Jill and I spent over two hours on the phone on Saturday discussing Labyrinth. We noticed the following:
1. There’s a lot of water in the film. Jill pointed out that Sarah runs across a bridge over a stream when she is first seen in the park. Then she gets all wet as the rainstorm chases her home. Water appears again in the Bog of Eternal Stench [and another bridge as well]. Jill even argued that the ballroom bubble is made out of water, but I think that’s pushing it. We didn’t reach any conclusions about the significance of water, but Jill definitely thinks that the bridge in the park prefigures the bridge over the Bog of Stench, in another example of the real world affecting Sarah’s dream world. See below the cut for a laundry list of interesting themes and Jill’s and my speculation thereon.
2. Jareth’s character contains many gratuitous details. Compare him to another antagonist from another 1980s fantasy film, Darkness [played by the inimitable Tim Curry] in Legend. Darkness is like the essence of an antagonist: he dislikes the good hero, Jack; he wants to corrupt the good heroine, Lily; he revels in cruelty, surrounds himself with ugliness [including those blobby goblins] and just generally behaves like a personification of evil.
Jareth, on the other hand, acts as an antagonist, but, on top of that, he also sings, dances, changes clothes and juggles crystal balls. As you can see if you look at Darkness, singing, dancing, changing clothes and juggling are not essential to an antagonist’s character. Jareth could fill his antagonistic function perfectly well without these traits. That’s why we call them gratuitous.
But Jareth has these gratuitous details anyway. Jill and I agreed that Jareth’s gratuitous activities really reduce his power as antagonist. We don’t see a singing, dancing, clothes-changing, juggling Goblin King as the personification of evil. We see him more as a person with hobbies; since he is understandable, we find him much more sympathetic than evil without gratuitous traits.
3. There are so many genitalia references in the movie that it’s not even funny. Jill and I counted quite a few: Hoggle pissing in the beginning, any shot containing Jareth in tight pants, the whizzing goblin fountain in the Goblin City. I addressed this a bit in an essay about Sarah and her mom, but Jill thinks I should do a whole essay on it.
4. Tied into that essay about topic 3 would be phallic symbols. They never end: Jareth’s balls, Jareth’s riding crop [he keeps POKING people with it], the Cleaners [ = phallic power, ref. “You sure got his attention!”], Humungous’ axe [“Drop the axe!”], etc. The Labyrinth’s a frightening place.
We came to no conclusion about the phallic symbols, but, now that I think about it, the Labyrinth is implicitly gendered as masculine [that might explain the preponderance of male characters in there]. Ref. when Hoggle says, “I’m just worried about you, is all. Nice young girl, terrible dark oubliette.” He contrasts Sarah, representative of femininity and innocence, with the oubliette, representative of scary, threatening masculinity. The oubliette/Cleaners/Labyrinth/masculine power is out to kill the “nice young girl”/Sarah/feminine agency. Her quest really does contain “dangers untold.” Why is masculine power so menacing in the film? Why can’t Sarah acknowledge it as her own? [Jareth says she has power: “Everything you wanted, I have done.” Basically he says that she’s the management and he’s the labor. As the manager of her dream world, she has great power, but refuses to own it, preferring instead to isolate it in the person of Jareth. Why??? What’s so threatening about her imaginative agency?]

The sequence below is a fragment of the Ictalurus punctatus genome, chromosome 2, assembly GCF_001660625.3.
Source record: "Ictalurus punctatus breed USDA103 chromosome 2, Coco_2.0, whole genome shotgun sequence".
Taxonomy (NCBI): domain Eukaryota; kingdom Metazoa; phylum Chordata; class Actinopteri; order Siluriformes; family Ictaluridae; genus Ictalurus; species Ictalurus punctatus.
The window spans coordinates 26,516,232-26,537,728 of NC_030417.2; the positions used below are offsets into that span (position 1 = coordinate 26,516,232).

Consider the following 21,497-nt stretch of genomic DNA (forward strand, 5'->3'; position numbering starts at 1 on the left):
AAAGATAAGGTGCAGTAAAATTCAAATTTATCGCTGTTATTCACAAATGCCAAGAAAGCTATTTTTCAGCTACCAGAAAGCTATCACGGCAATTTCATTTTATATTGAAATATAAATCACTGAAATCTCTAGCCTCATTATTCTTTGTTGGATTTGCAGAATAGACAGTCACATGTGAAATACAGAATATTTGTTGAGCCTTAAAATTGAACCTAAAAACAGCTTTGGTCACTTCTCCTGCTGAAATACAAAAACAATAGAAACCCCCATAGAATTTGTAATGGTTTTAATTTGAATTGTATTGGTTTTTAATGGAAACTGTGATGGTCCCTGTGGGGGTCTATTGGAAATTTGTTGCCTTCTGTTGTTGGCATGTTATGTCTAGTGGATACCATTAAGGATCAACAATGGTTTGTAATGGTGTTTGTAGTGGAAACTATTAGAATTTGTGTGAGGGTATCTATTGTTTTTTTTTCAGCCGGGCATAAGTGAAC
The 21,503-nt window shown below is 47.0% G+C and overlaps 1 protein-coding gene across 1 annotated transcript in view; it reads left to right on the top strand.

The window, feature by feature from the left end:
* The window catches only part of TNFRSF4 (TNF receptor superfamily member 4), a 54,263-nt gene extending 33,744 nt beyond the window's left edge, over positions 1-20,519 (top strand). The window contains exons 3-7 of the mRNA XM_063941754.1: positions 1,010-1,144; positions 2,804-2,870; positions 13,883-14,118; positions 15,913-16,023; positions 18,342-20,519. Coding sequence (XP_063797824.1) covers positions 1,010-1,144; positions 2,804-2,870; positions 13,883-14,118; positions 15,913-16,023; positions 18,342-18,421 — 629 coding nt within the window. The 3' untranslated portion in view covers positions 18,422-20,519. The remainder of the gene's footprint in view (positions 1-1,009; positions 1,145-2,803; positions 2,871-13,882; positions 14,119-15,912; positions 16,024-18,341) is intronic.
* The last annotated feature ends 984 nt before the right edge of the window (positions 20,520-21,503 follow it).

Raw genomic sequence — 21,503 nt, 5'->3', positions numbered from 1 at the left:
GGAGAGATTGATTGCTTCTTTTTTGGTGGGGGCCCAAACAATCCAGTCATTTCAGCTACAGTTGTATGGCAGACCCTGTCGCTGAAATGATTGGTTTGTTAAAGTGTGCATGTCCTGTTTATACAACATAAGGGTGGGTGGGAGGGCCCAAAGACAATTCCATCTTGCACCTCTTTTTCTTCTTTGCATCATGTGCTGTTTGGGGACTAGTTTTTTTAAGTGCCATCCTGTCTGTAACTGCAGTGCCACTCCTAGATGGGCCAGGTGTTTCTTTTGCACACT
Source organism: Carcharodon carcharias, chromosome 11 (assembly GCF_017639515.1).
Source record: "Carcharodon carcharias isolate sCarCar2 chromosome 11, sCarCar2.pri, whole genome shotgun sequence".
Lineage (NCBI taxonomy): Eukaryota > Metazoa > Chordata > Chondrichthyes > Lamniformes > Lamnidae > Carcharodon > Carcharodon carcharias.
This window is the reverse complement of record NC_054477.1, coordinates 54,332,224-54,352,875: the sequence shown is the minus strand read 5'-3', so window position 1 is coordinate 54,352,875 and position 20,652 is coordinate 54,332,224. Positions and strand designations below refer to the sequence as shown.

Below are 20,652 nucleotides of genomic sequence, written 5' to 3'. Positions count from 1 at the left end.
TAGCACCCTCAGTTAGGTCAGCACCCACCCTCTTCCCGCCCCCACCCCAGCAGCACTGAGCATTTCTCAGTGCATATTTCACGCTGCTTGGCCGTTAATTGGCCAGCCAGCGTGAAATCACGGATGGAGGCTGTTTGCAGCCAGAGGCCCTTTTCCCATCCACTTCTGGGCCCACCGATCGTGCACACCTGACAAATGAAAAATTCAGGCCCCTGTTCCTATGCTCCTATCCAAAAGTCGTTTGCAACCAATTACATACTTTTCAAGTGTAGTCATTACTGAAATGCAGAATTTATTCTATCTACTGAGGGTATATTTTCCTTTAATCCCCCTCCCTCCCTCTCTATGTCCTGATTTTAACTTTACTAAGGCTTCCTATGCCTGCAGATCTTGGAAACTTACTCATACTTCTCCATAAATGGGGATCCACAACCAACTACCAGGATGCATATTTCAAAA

5. Oh yeah, and there’s a persistent theme of doors and windows in the movie. Sarah’s dad always talks from behind the door [“Practically broke down the door!”]; Jareth comes in through a door-sized window; Sarah has to ask “the right question” before she gets into the Labyrinth [“You gets in…there”]; the worm tells her that the Labyrinth “is full of openings; it’s just you ain’t seein’ them”; Sarah meets Alph and Ralph; Hoggle literally puts up a broom closet door to get them out of the oubliette; there’s the scene with the knockers; Jareth’s balls function as windows into other parts of the Labyrinth; there’s the whole scene with Humungous at the gate; Jareth watches the goblin battle from the window, blah blah blah.
Doors and windows obviously signify transition from one level to another, which happens a lot when you’re solving the mystery of the Labyrinth. Doors are for protection [Sarah’s dad feels nervous around Sarah; Jareth doesn’t want anyone in the Goblin City] and secrets [“Search me — we’re just the knockers”]. Windows are for spying [Jareth’s balls as windows] and vulnerability [owl attack through Sarah’s window!!]. Yup, there’s definitely an essay here.
6. Hoggle is the least helpful “helper character” ever. Jill and I obviously dislike him. He’s always whining and operating on his own selfish motives, which are all about self-preservation. We are not convinced that he undergoes any development throughout the film, despite moments of guilt displayed after handing over the peach [“Damn you, Jareth, and damn me too!”] and in the junk yard [“I’ve lost my only friend; that’s what I’ve done”]. Pretty poor excuse for a loyal compatriot archetype. Sarah sums it up best when she says, “You may not be much of a friend, but you’re the only one I’ve got.” He’s just singularly unappealing.
And why the hell is he attracted to Sarah anyway? He seems to know her [when they meet outside the Labyrinth: “Oh, it’s you”], but doesn’t appear motivated to help her until Jareth commissions him to mislead her. Then he has an attack of conscience. He’s following her and helping her out to assuage his huge amount of guilt?